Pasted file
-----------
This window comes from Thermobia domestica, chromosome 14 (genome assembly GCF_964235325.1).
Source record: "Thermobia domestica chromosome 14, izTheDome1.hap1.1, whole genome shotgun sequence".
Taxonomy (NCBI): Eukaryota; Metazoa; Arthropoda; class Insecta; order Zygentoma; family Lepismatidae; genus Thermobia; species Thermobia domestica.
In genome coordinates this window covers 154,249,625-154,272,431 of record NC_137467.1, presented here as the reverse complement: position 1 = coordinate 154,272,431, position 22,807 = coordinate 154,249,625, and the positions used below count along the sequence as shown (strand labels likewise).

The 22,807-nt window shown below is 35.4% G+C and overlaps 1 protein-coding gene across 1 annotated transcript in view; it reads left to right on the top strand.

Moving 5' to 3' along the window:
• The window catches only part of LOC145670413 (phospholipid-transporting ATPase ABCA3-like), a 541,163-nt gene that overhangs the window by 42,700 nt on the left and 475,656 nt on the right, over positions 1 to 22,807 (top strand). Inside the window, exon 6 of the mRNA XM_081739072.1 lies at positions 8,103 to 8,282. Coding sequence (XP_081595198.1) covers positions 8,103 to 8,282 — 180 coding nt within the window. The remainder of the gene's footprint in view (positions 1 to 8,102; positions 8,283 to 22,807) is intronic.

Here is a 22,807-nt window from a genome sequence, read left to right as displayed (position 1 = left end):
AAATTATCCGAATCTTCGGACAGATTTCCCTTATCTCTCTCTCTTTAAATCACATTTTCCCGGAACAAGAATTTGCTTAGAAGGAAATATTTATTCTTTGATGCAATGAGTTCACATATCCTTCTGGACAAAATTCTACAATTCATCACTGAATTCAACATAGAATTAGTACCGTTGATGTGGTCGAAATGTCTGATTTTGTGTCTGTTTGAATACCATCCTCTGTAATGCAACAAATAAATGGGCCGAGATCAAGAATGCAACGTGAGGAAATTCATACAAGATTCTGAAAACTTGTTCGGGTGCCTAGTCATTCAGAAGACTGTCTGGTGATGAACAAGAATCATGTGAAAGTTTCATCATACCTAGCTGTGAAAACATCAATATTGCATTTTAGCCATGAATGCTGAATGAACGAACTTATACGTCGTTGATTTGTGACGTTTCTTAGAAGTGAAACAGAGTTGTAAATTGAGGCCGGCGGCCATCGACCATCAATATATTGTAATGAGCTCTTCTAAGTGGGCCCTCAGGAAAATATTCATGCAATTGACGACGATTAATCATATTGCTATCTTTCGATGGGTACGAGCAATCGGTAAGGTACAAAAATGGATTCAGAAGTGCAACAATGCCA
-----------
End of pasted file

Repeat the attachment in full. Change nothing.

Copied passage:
This window comes from Thermobia domestica, chromosome 14 (genome assembly GCF_964235325.1).
Source record: "Thermobia domestica chromosome 14, izTheDome1.hap1.1, whole genome shotgun sequence".
Taxonomy (NCBI): Eukaryota; Metazoa; Arthropoda; class Insecta; order Zygentoma; family Lepismatidae; genus Thermobia; species Thermobia domestica.
In genome coordinates this window covers 154,249,625-154,272,431 of record NC_137467.1, presented here as the reverse complement: position 1 = coordinate 154,272,431, position 22,807 = coordinate 154,249,625, and the positions used below count along the sequence as shown (strand labels likewise).

The 22,807-nt window shown below is 35.4% G+C and overlaps 1 protein-coding gene across 1 annotated transcript in view; it reads left to right on the top strand.

Moving 5' to 3' along the window:
• The window catches only part of LOC145670413 (phospholipid-transporting ATPase ABCA3-like), a 541,163-nt gene that overhangs the window by 42,700 nt on the left and 475,656 nt on the right, over positions 1 to 22,807 (top strand). Inside the window, exon 6 of the mRNA XM_081739072.1 lies at positions 8,103 to 8,282. Coding sequence (XP_081595198.1) covers positions 8,103 to 8,282 — 180 coding nt within the window. The remainder of the gene's footprint in view (positions 1 to 8,102; positions 8,283 to 22,807) is intronic.

Here is a 22,807-nt window from a genome sequence, read left to right as displayed (position 1 = left end):
AAATTATCCGAATCTTCGGACAGATTTCCCTTATCTCTCTCTCTTTAAATCACATTTTCCCGGAACAAGAATTTGCTTAGAAGGAAATATTTATTCTTTGATGCAATGAGTTCACATATCCTTCTGGACAAAATTCTACAATTCATCACTGAATTCAACATAGAATTAGTACCGTTGATGTGGTCGAAATGTCTGATTTTGTGTCTGTTTGAATACCATCCTCTGTAATGCAACAAATAAATGGGCCGAGATCAAGAATGCAACGTGAGGAAATTCATACAAGATTCTGAAAACTTGTTCGGGTGCCTAGTCATTCAGAAGACTGTCTGGTGATGAACAAGAATCATGTGAAAGTTTCATCATACCTAGCTGTGAAAACATCAATATTGCATTTTAGCCATGAATGCTGAATGAACGAACTTATACGTCGTTGATTTGTGACGTTTCTTAGAAGTGAAACAGAGTTGTAAATTGAGGCCGGCGGCCATCGACCATCAATATATTGTAATGAGCTCTTCTAAGTGGGCCCTCAGGAAAATATTCATGCAATTGACGACGATTAATCATATTGCTATCTTTCGATGGGTACGAGCAATCGGTAAGGTACAAAAATGGATTCAGAAGTGCAACAATGCCA